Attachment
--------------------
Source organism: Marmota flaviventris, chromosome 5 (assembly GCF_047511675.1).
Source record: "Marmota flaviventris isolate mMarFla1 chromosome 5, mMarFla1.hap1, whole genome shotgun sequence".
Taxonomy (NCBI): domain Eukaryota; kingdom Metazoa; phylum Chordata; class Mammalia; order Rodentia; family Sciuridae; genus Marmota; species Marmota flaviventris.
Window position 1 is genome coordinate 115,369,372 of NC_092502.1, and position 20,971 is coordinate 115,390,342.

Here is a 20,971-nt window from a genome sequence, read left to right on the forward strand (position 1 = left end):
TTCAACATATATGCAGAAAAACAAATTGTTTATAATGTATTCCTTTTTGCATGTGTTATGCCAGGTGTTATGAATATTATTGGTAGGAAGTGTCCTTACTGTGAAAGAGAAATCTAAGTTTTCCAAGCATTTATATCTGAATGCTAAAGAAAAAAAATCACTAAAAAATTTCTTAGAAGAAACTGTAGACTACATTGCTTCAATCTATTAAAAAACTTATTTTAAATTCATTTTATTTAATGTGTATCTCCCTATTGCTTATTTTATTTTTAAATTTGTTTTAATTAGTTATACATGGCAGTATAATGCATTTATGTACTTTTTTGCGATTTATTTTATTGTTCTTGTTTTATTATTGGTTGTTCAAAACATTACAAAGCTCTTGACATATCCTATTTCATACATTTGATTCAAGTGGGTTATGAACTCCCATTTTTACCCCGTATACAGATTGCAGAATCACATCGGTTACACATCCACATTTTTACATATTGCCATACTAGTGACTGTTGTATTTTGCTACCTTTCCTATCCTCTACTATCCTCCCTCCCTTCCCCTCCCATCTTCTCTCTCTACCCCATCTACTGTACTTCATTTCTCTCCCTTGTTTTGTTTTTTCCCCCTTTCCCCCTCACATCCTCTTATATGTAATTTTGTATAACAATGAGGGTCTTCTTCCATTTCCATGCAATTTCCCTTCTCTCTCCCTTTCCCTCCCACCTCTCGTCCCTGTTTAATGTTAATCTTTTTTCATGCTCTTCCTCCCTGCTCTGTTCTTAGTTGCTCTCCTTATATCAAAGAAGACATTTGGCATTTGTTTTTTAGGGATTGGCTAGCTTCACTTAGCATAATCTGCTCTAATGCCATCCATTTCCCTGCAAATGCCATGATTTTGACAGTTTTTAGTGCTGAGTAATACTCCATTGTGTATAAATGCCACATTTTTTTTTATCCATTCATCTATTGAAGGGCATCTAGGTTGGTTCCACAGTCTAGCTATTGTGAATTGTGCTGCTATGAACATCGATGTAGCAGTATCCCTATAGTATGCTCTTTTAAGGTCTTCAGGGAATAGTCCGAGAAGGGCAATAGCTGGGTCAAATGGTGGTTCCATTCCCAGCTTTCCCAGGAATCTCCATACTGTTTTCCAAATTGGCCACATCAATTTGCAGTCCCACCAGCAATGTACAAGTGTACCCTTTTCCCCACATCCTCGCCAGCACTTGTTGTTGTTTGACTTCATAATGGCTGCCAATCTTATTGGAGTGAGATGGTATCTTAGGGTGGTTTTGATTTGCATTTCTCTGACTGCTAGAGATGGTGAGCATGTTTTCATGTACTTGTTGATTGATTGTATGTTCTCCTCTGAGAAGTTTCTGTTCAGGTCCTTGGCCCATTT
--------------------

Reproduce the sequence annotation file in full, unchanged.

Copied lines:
Source organism: Marmota flaviventris, chromosome 5 (assembly GCF_047511675.1).
Source record: "Marmota flaviventris isolate mMarFla1 chromosome 5, mMarFla1.hap1, whole genome shotgun sequence".
Taxonomy (NCBI): domain Eukaryota; kingdom Metazoa; phylum Chordata; class Mammalia; order Rodentia; family Sciuridae; genus Marmota; species Marmota flaviventris.
Window position 1 is genome coordinate 115,369,372 of NC_092502.1, and position 20,971 is coordinate 115,390,342.

Here is a 20,971-nt window from a genome sequence, read left to right on the forward strand (position 1 = left end):
TTCAACATATATGCAGAAAAACAAATTGTTTATAATGTATTCCTTTTTGCATGTGTTATGCCAGGTGTTATGAATATTATTGGTAGGAAGTGTCCTTACTGTGAAAGAGAAATCTAAGTTTTCCAAGCATTTATATCTGAATGCTAAAGAAAAAAAATCACTAAAAAATTTCTTAGAAGAAACTGTAGACTACATTGCTTCAATCTATTAAAAAACTTATTTTAAATTCATTTTATTTAATGTGTATCTCCCTATTGCTTATTTTATTTTTAAATTTGTTTTAATTAGTTATACATGGCAGTATAATGCATTTATGTACTTTTTTGCGATTTATTTTATTGTTCTTGTTTTATTATTGGTTGTTCAAAACATTACAAAGCTCTTGACATATCCTATTTCATACATTTGATTCAAGTGGGTTATGAACTCCCATTTTTACCCCGTATACAGATTGCAGAATCACATCGGTTACACATCCACATTTTTACATATTGCCATACTAGTGACTGTTGTATTTTGCTACCTTTCCTATCCTCTACTATCCTCCCTCCCTTCCCCTCCCATCTTCTCTCTCTACCCCATCTACTGTACTTCATTTCTCTCCCTTGTTTTGTTTTTTCCCCCTTTCCCCCTCACATCCTCTTATATGTAATTTTGTATAACAATGAGGGTCTTCTTCCATTTCCATGCAATTTCCCTTCTCTCTCCCTTTCCCTCCCACCTCTCGTCCCTGTTTAATGTTAATCTTTTTTCATGCTCTTCCTCCCTGCTCTGTTCTTAGTTGCTCTCCTTATATCAAAGAAGACATTTGGCATTTGTTTTTTAGGGATTGGCTAGCTTCACTTAGCATAATCTGCTCTAATGCCATCCATTTCCCTGCAAATGCCATGATTTTGACAGTTTTTAGTGCTGAGTAATACTCCATTGTGTATAAATGCCACATTTTTTTTTATCCATTCATCTATTGAAGGGCATCTAGGTTGGTTCCACAGTCTAGCTATTGTGAATTGTGCTGCTATGAACATCGATGTAGCAGTATCCCTATAGTATGCTCTTTTAAGGTCTTCAGGGAATAGTCCGAGAAGGGCAATAGCTGGGTCAAATGGTGGTTCCATTCCCAGCTTTCCCAGGAATCTCCATACTGTTTTCCAAATTGGCCACATCAATTTGCAGTCCCACCAGCAATGTACAAGTGTACCCTTTTCCCCACATCCTCGCCAGCACTTGTTGTTGTTTGACTTCATAATGGCTGCCAATCTTATTGGAGTGAGATGGTATCTTAGGGTGGTTTTGATTTGCATTTCTCTGACTGCTAGAGATGGTGAGCATGTTTTCATGTACTTGTTGATTGATTGTATGTTCTCCTCTGAGAAGTTTCTGTTCAGGTCCTTGGCCCATTT